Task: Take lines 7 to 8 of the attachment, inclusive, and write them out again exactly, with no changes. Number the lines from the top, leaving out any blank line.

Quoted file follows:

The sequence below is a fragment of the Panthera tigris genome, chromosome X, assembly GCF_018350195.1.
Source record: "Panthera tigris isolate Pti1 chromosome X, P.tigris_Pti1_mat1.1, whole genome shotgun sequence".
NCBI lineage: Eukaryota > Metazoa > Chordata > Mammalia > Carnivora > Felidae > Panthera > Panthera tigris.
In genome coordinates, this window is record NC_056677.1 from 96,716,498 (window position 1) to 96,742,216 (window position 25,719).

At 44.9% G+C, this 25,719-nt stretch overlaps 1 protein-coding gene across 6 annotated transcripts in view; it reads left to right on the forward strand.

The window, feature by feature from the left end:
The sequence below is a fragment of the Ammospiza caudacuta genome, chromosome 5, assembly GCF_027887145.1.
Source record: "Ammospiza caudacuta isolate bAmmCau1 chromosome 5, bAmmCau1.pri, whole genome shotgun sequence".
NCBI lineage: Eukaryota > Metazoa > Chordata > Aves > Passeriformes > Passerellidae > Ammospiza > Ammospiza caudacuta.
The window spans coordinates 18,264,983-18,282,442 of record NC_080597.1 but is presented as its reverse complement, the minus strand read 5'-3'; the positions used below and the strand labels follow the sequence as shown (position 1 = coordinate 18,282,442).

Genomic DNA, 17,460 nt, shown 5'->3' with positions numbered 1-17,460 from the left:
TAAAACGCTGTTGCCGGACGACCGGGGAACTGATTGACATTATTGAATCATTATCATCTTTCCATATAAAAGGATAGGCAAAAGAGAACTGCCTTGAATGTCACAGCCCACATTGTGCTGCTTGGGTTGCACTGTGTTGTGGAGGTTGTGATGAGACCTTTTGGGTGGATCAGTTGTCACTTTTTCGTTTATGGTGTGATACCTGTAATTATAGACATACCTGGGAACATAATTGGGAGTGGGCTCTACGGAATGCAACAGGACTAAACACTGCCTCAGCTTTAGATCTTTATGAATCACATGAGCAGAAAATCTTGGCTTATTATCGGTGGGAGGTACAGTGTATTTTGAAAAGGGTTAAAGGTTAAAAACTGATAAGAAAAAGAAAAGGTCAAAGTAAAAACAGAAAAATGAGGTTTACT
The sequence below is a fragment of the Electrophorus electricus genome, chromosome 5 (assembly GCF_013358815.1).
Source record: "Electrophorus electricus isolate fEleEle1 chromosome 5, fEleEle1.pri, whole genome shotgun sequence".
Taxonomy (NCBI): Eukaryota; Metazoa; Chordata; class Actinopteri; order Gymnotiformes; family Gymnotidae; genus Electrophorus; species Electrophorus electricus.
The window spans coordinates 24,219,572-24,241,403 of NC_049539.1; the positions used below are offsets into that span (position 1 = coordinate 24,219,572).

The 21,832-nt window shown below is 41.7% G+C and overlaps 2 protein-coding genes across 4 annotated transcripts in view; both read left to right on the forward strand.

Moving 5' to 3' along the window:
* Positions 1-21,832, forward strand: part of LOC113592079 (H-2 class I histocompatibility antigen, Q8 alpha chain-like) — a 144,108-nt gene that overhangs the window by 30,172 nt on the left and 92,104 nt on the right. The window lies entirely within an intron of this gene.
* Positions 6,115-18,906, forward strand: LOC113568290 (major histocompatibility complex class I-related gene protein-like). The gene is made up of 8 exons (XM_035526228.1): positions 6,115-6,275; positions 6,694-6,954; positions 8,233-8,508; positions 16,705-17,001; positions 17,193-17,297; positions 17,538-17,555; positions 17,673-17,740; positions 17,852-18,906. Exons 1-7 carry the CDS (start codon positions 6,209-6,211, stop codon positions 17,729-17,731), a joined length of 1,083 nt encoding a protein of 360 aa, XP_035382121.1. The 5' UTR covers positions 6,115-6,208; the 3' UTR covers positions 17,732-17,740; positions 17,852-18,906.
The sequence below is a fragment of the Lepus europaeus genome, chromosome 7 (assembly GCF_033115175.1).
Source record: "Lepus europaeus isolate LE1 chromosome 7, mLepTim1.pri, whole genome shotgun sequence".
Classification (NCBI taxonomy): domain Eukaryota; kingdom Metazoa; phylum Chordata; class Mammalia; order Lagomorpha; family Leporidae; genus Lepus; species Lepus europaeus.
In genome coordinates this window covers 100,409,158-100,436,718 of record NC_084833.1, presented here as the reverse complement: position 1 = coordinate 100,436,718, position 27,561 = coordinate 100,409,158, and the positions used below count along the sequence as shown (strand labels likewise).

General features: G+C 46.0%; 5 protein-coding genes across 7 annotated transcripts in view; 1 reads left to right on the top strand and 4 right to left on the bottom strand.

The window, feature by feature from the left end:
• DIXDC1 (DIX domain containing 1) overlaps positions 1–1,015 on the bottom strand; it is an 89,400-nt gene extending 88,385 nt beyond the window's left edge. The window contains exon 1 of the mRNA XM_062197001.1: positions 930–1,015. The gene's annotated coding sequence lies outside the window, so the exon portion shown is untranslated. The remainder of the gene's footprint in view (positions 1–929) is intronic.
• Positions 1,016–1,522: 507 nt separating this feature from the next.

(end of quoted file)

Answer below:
The sequence below is a fragment of the Ammospiza caudacuta genome, chromosome 5, assembly GCF_027887145.1.
Source record: "Ammospiza caudacuta isolate bAmmCau1 chromosome 5, bAmmCau1.pri, whole genome shotgun sequence".